Nor does the continued public use of Lithia Road after the condemnation indicate a clearly inferable public right to use Lithia Road within the park. The portion of Lithia Road transversing Mr. Long's property remained a public road until at least 1973, and the public use of a public road to gain access to the park is entirely unremarkable and creates no inference whatever that the portion of the road within the park was open for public use.
Mr. Long's assertion that Lander's Easement indicated a continuing right to use Lithia Road within the park is equally untenable, as that easement was simply used to travel between the northern and southern halves of the park. That easement is entirely consistent with the government's right to limit the use of Lithia Road within the park, and thus no right to use any road within the park may be clearly inferred from the existence of Lander's Easement. We therefore cannot find that it is "clearly inferable," id., that any public right to use Lithia Road within the park survived the 1949 condemnation. Because Mr. Long's predecessor-in-interest was a party to the condemnation, and was aware that the land in question was to be taken in fee simple absolute with no residual interests remaining, we hold that the condemnation placed Mr. Long's predecessor-in-interest on reasonable notice in 1949 of the government's claim.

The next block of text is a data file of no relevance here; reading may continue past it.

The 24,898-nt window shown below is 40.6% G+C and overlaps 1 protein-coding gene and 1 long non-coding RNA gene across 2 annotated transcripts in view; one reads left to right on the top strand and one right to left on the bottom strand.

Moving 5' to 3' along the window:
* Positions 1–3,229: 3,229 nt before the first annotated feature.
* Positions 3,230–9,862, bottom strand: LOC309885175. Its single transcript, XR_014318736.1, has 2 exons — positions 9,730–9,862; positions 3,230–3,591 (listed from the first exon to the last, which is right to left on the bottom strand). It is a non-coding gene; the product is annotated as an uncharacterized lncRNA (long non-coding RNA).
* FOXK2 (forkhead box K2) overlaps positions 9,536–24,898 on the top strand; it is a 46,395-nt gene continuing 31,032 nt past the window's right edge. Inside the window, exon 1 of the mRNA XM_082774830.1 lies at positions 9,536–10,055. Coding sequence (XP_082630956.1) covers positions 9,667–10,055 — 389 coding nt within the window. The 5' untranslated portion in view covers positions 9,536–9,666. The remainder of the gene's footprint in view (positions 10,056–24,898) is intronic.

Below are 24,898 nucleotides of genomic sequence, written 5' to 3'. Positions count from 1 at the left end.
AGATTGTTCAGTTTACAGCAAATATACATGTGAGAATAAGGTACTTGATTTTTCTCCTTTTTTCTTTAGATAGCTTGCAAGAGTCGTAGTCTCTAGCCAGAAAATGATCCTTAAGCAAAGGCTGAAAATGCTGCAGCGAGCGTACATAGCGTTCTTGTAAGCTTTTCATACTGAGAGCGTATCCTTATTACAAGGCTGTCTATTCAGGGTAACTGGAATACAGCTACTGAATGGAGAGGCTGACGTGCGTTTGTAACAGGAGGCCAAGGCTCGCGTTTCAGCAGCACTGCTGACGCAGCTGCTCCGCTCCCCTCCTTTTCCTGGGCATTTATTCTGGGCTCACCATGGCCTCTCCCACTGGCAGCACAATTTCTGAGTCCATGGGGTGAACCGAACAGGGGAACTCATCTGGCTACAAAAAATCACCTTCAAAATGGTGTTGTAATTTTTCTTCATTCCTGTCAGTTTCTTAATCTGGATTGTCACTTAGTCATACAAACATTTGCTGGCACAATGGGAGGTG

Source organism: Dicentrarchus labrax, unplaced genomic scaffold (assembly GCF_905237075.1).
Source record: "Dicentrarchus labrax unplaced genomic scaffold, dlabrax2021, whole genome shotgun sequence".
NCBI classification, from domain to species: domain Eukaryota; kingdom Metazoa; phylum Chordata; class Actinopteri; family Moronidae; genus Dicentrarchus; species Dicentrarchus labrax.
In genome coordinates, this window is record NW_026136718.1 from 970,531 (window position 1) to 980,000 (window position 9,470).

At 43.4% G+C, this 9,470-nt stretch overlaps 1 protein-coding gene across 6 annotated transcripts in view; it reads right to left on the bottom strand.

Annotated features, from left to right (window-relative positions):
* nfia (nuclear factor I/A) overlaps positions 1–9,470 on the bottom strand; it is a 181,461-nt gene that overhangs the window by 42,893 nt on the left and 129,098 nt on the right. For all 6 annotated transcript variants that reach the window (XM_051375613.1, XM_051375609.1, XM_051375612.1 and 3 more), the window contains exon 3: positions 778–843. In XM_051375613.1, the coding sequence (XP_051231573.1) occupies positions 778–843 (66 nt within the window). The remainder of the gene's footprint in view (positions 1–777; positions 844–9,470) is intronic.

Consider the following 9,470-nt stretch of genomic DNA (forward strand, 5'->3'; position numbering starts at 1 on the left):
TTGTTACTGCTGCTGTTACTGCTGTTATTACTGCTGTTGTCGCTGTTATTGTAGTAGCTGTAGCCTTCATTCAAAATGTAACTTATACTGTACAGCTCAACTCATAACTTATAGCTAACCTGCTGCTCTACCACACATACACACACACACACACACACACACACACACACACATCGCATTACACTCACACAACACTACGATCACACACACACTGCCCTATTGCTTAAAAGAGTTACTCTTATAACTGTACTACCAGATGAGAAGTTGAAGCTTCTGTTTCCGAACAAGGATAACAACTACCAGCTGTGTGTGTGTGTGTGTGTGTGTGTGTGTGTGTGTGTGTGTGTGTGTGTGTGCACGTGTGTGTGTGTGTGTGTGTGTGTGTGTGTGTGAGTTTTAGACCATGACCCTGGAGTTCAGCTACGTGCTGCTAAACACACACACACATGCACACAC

The circumstances surrounding the condemnation also support the conclusion that Mr. Long's predecessor-in-interest should have known of the government's claim in 1949. It was readily apparent at that time that the future use of Lithia Road would be curtailed, as a portion of the road was soon to be flooded by the reservoir and included within the park. Had the park road not later been built, the condemnation would have resulted in a complete lack of southern access to Mr. Long's property. While Mr. Long's use of Lithia Road to gain access to his property was not actually denied until 1988, the government's right to deny access was reasonably clear to his predecessor-in-interest in 1949. Because that awareness arose in 1949, the limitations period began to run at that time. Since Mr. Long did not file the current action until 1997, we hold that it is time-barred.
Even if we were to find that Mr. Long's quiet title action is not barred by the statute of limitations, moreover, it would fail because he does not claim a property interest to which title may be quieted. What Mr. Long seeks in this case is an undifferentiated right to use what was once a public road.